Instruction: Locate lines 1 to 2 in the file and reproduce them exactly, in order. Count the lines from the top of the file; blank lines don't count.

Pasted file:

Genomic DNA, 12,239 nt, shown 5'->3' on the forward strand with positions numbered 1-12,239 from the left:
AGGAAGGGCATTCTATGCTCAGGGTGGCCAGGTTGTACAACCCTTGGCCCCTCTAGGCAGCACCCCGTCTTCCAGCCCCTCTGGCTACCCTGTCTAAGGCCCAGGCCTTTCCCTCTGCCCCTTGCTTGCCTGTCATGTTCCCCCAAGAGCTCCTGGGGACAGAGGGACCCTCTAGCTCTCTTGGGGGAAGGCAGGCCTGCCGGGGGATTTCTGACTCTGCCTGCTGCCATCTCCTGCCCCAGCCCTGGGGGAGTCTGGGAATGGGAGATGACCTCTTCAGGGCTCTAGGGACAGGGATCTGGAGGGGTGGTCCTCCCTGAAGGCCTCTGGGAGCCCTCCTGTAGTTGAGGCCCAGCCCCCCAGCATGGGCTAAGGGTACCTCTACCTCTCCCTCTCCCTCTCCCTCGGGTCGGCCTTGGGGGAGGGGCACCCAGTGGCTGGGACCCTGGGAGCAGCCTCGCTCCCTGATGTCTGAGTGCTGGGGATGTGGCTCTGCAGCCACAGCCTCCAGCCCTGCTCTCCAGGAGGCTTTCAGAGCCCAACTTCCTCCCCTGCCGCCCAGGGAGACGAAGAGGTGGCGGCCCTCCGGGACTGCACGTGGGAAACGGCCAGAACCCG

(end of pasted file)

Genomic DNA, 12,239 nt, shown 5'->3' on the forward strand with positions numbered 1-12,239 from the left:
AGGAAGGGCATTCTATGCTCAGGGTGGCCAGGTTGTACAACCCTTGGCCCCTCTAGGCAGCACCCCGTCTTCCAGCCCCTCTGGCTACCCTGTCTAAGGCCCAGGCCTTTCCCTCTGCCCCTTGCTTGCCTGTCATGTTCCCCCAAGAGCTCCTGGGGACAGAGGGACCCTCTAGCTCTCTTGGGGGAAGGCAGGCCTGCCGGGGGATTTCTGACTCTGCCTGCTGCCATCTCCTGCCCCAGCCCTGGGGGAGTCTGGGAATGGGAGATGACCTCTTCAGGGCTCTAGGGACAGGGATCTGGAGGGGTGGTCCTCCCTGAAGGCCTCTGGGAGCCCTCCTGTAGTTGAGGCCCAGCCCCCCAGCATGGGCTAAGGGTACCTCTACCTCTCCCTCTCCCTCTCCCTCGGGTCGGCCTTGGGGGAGGGGCACCCAGTGGCTGGGACCCTGGGAGCAGCCTCGCTCCCTGATGTCTGAGTGCTGGGGATGTGGCTCTGCAGCCACAGCCTCCAGCCCTGCTCTCCAGGAGGCTTTCAGAGCCCAACTTCCTCCCCTGCCGCCCAGGGAGACGAAGAGGTGGCGGCCCTCCGGGACTGCACGTGGGAAACGGCCAGAACCCG